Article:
On Thursday last, this newspaper attended the launch of the Labour Party’s ‘Literacy Ireland’ document, a policy paper which aims to “ensure that literacy supports are available to every adult and child”. Launched at the Parlour Vintage Tea Rooms in Waterford’s Cultural Quarter, Labour’s plan bids to address a multi-generational failure of the State thus far: to ensure that everyone who leaves the education system does so, at the very least, fully literate.
In addition to secondary school students (primarily based in socially disadvantaged areas) who leave education without adequate literacy and numeracy skills, adults who prematurely left school in previous decades are, in essence “functionally illiterate”.
As a 2015 OECD survey of adult skills noted, one in six Irish adults “has difficulty understanding basic written text and one in four of them find it difficult to do simple maths calculations”. For a country which has relinquished so many centuries-old taboos, this level of functional illiteracy remains one of this country’s most understated yet extensive social problems. The State’s formal approach to addressing greater literacy levels incredulously extends across no less than nine different Government Departments.
Bearing in mind that this doesn’t automatically mean that all nine are attempting to addressing this issue with some or any level of cohesion, the creation of Literacy Ireland would seek to remedy this wholly unsatisfactory multi-departmental approach to literacy.
Speaking at the launch, Senator Aodhán Ó Ríordán said that the proposal was not about creating another quango: instead, it was his party’s attempt to create a “coherent all-of-government strategy” which would drive “the effort to eradicate illiteracy”. Functional illiteracy, he added, extended to problems which many adults routinely experience when it comes to, for example, filling in social welfare and medical documents.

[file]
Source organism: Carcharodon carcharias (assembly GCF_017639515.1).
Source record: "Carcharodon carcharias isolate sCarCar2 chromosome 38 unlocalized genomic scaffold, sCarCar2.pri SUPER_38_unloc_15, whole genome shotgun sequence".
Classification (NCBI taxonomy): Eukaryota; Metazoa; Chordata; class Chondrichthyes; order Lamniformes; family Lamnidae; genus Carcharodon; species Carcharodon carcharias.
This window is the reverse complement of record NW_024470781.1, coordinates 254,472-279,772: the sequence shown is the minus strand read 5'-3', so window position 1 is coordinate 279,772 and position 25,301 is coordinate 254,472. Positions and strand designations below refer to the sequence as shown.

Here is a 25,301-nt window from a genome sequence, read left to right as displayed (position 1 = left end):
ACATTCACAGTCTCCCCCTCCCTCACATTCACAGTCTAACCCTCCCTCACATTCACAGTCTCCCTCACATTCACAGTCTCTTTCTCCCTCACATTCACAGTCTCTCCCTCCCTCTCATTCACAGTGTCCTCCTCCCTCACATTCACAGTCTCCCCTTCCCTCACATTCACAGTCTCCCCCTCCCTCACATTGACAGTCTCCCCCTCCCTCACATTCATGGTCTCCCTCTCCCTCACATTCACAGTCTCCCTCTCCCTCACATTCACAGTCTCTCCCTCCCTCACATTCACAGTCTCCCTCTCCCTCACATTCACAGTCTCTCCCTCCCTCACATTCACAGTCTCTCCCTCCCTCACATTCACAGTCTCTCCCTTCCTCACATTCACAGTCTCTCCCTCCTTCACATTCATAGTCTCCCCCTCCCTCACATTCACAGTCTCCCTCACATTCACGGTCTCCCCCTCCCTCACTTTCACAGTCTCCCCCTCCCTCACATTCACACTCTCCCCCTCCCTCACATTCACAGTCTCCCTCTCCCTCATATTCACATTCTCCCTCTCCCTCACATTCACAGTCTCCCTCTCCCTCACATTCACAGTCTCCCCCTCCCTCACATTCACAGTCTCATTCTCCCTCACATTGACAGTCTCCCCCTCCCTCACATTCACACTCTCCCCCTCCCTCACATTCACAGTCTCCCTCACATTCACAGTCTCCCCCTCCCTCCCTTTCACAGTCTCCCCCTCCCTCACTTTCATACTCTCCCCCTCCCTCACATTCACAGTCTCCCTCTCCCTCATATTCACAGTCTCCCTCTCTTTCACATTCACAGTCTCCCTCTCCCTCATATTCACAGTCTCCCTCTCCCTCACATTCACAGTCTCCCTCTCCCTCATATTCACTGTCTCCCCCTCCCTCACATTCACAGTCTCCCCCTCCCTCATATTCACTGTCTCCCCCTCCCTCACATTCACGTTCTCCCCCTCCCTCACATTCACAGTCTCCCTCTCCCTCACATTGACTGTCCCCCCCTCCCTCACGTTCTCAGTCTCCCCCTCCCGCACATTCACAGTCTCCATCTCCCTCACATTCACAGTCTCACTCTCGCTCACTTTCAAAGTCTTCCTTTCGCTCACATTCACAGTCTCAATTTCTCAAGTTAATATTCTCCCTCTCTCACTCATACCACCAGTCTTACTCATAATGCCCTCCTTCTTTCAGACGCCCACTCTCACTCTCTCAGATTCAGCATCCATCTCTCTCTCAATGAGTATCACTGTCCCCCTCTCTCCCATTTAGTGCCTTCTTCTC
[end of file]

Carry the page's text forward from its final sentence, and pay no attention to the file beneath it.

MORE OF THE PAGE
“If you take two three-year-olds, one from a poor background and one from an advantaged background, the poorer three-year-old will have about one third of the vocabulary of the more advantaged three-year-old,” he said. “Even at that age, there are massive issues which need to be addressed and the family, at that age, is the best environment in which to address them, before they ever come anywhere near the education system, formally.” Literacy Ireland “would be run similarly to Sport Ireland or to Tourism Ireland” according to the Senator, and “would take all the different sections from different (Government) departments and put them into one agencies, headed up with real power and real funding so that we don’t have this cross-departmental trench warfare anymore: literacy would then become a national cause.”
As part of any ambition to make this country a true Republic of Equals, the benefits that would come from increasing literacy levels would extend for decades to come.
With that in mind, one hopes that Labour’s document would win support from all sides of the Oireachtas and could, in a manner we’ve rarely seen before previous general elections, win the support and delivery commitment of all parties prior to election day. Surely this proposal represents a chance for ‘New Politics’ to genuinely deliver a new and coherent State-wide strategy that would win overwhelming cross-community support given its noble and socially transformative objective.